Anyway. I should close. I'll be back soon... with more thoughts, I'm sure. Writing like this is like therapy to me... it really is. Thanks for all who read, whoever you are. And I know there are more of you than I think there are, because I still have people who come up to me and say "I read your blog!" and I say, "You do?!" But hey, one of my goals in life is to touch others through writing, and hopefully one day I can publish a book, but until then... the blog is where it's at. Love you all.


Tuesday, May 04, 2010

Wait a Minute... Do We Drive the Same Car??!

I have really been enjoying my new ride. The plates still aren't in. I expect them any day now.

I made one assumption that I am finding out is incorrect. I automatically assumed that everyone else who drives a Volkswagen Beetle would automatically want to be my friend. Not like "real life friends," but more like, "Oh my word, that girl has the same car as me, so I'm going to smile and wave," type of friends.

Ever since I received my new car, I have been prepared to smile, wave, and/or strike up a new relationship with any other VW Beetle driver on the road. Unfortunately, I am quickly finding that other VW Beetle drivers do not share and/or return the same affections.

It's not that they're mean. It's just that they aren't all super friendly. I think it's the coolest thing in the entire world when I see another bug. In fact, I have spent a larger part of my life shouting "MY CAR!" and pointing excitedly anytime a beetle passes by. Every beetle on the road was "my car." I have even been known to freak out fellow friends and family because I gasp and point so loudly when I spot one that they wonder if they're about ready to wreck. My reaction is about the same either way. So now that I actually drive one, I feel an even stronger connection to other VW drivers out there.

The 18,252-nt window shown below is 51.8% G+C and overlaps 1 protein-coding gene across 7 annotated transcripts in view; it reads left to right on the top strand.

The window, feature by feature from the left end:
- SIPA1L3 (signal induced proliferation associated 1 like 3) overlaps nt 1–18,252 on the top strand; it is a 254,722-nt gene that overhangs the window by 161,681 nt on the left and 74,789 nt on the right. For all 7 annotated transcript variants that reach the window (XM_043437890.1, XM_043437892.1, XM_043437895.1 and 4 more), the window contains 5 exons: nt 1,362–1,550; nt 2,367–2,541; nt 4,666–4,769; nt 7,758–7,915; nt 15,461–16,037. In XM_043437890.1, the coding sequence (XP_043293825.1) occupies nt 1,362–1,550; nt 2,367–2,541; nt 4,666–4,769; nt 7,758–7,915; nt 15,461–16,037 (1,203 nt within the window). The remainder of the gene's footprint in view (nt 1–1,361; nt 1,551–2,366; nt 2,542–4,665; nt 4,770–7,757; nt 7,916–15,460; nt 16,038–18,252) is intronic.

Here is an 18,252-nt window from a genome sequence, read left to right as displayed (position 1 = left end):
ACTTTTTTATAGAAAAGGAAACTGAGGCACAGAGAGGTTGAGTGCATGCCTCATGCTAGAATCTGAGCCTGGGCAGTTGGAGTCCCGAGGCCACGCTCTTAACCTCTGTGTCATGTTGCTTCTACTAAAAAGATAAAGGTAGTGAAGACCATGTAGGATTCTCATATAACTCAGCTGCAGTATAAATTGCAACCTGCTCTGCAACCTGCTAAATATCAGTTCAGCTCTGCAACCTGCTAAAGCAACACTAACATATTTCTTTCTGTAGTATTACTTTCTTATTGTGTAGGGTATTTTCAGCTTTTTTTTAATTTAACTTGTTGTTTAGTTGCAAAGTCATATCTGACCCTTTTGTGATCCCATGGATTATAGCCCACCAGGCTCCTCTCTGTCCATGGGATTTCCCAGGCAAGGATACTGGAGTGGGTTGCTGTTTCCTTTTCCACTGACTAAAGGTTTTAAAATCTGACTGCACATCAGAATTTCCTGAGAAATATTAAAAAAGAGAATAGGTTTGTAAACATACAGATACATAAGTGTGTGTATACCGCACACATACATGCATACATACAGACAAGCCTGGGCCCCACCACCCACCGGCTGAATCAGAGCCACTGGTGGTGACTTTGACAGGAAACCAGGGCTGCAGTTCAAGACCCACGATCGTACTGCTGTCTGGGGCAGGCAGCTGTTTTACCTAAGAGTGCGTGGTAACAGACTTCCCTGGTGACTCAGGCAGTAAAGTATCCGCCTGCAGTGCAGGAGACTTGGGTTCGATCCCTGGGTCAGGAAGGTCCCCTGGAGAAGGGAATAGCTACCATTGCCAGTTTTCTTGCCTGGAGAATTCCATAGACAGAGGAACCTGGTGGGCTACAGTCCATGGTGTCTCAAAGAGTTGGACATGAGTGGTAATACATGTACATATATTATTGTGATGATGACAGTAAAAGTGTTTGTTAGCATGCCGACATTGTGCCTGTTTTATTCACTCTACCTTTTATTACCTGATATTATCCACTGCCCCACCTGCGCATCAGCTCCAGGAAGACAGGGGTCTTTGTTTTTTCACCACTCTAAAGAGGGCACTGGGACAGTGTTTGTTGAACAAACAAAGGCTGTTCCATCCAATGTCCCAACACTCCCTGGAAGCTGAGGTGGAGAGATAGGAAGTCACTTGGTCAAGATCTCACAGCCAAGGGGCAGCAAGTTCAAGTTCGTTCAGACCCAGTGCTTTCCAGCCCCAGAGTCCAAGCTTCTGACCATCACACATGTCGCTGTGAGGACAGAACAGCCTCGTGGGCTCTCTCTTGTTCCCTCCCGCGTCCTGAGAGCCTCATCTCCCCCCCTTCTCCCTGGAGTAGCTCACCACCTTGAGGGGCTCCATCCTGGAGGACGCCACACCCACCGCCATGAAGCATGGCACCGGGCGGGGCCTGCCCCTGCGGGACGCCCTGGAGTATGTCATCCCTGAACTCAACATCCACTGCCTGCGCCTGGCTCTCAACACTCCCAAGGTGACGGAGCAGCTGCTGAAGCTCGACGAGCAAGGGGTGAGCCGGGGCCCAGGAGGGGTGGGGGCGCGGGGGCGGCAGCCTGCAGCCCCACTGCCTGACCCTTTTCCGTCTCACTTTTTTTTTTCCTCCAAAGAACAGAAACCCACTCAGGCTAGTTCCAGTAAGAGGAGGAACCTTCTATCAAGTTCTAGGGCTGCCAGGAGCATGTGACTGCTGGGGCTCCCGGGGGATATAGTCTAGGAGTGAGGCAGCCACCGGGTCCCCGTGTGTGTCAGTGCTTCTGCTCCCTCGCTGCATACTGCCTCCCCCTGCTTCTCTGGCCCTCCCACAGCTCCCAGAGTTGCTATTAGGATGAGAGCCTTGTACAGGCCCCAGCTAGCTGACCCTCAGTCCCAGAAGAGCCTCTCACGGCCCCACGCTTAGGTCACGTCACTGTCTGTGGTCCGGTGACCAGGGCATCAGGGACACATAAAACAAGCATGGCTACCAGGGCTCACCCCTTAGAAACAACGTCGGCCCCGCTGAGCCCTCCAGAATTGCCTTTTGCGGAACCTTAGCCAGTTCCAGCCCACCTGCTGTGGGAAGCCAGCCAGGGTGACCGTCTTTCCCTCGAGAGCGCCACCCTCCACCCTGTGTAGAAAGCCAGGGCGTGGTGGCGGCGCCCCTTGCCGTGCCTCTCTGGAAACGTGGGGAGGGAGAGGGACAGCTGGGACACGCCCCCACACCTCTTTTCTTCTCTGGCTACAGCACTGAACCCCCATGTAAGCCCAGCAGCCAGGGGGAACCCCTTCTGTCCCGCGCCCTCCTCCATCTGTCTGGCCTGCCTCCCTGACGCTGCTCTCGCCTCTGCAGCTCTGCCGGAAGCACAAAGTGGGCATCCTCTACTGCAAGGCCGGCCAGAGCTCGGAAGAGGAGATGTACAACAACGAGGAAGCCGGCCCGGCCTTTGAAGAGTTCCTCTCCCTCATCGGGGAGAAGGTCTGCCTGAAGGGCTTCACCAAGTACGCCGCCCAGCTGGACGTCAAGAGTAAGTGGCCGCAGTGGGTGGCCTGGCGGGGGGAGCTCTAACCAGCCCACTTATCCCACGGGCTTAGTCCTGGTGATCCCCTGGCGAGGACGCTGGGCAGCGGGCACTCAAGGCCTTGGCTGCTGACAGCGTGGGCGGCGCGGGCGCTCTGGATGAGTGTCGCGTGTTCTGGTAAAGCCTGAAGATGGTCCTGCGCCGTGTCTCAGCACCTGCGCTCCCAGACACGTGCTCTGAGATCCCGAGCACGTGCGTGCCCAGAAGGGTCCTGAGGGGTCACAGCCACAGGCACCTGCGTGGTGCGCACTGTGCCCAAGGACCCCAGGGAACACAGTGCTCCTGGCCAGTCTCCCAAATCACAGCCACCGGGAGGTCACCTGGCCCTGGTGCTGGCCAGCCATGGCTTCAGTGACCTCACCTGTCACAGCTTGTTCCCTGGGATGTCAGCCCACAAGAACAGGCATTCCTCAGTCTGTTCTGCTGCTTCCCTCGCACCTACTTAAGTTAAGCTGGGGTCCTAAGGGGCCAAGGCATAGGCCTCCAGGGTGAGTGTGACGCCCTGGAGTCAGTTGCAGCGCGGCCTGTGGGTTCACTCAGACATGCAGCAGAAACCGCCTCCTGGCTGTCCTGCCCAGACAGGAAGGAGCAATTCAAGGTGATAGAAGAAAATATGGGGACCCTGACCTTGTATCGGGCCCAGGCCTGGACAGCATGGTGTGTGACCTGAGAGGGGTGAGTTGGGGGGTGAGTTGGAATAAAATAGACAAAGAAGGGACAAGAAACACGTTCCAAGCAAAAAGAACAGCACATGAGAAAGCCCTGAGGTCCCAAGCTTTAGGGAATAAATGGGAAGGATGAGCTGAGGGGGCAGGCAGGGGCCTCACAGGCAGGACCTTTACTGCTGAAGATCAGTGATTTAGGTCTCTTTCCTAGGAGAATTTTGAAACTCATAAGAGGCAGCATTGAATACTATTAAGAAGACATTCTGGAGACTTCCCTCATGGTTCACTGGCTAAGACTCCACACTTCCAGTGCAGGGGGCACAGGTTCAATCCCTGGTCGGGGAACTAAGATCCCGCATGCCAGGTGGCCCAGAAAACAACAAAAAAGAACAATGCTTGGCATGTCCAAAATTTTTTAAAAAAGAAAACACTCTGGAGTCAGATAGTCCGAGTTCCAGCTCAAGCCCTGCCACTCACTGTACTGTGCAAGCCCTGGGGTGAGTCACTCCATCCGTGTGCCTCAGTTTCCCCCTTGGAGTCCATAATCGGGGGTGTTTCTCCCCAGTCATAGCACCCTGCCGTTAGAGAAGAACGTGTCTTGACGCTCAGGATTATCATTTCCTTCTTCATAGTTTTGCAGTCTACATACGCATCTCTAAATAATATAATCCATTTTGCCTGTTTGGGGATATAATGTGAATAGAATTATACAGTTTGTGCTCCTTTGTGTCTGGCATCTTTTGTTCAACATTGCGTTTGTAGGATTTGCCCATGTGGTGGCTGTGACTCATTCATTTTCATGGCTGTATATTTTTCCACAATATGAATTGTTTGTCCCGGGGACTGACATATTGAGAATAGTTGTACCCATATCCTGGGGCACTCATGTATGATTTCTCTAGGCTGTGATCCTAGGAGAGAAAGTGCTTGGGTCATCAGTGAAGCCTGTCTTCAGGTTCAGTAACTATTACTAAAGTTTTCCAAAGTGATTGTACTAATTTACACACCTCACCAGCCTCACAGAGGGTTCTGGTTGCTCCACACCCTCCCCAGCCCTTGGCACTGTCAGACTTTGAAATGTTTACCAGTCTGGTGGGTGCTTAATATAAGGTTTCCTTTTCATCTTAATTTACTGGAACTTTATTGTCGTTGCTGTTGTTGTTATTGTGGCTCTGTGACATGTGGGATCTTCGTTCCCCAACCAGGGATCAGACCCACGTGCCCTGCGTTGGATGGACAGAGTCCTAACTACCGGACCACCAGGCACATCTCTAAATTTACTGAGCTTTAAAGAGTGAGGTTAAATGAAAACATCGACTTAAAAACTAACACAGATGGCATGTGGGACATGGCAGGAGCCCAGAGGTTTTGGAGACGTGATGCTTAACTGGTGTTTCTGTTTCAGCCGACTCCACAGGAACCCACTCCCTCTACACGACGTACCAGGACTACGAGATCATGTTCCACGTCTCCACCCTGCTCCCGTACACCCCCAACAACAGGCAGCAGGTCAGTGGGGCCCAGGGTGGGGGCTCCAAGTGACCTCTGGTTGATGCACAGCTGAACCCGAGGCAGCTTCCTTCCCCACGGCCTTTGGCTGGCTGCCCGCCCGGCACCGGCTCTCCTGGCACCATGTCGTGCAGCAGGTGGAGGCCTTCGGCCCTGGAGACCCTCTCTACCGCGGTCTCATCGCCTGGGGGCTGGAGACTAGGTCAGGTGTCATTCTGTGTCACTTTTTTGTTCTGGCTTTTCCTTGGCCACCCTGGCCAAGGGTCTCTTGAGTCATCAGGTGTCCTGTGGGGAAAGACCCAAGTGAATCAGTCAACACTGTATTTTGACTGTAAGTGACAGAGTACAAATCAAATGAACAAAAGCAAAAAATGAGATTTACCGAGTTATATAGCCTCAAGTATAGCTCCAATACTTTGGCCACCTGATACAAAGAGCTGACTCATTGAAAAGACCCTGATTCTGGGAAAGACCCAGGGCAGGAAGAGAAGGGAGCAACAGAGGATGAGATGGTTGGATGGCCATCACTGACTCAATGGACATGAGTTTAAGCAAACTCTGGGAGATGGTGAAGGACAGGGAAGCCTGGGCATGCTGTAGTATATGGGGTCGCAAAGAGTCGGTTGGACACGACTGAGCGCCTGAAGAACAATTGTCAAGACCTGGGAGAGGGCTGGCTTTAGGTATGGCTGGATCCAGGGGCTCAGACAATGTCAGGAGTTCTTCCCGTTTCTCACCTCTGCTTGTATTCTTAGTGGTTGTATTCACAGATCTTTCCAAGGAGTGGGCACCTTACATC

I mean, as far as I am concerned, not just anyone buys a VW Beetle. They are impractical, bright, eccentric, fun, and zippy little cars. These adjectives don't exactly fit the description most people are giving when they look to purchase a new vehicle. Largely, middle-aged women and young teen girls are the largest market for the VW Beetle. But within those 2 demographics, I still say you're special if you buy one. Because as I pointed out, not just anyone is going to buy this car. So I guess that's my basis for feeling like I'm best friends with anyone else who drives one.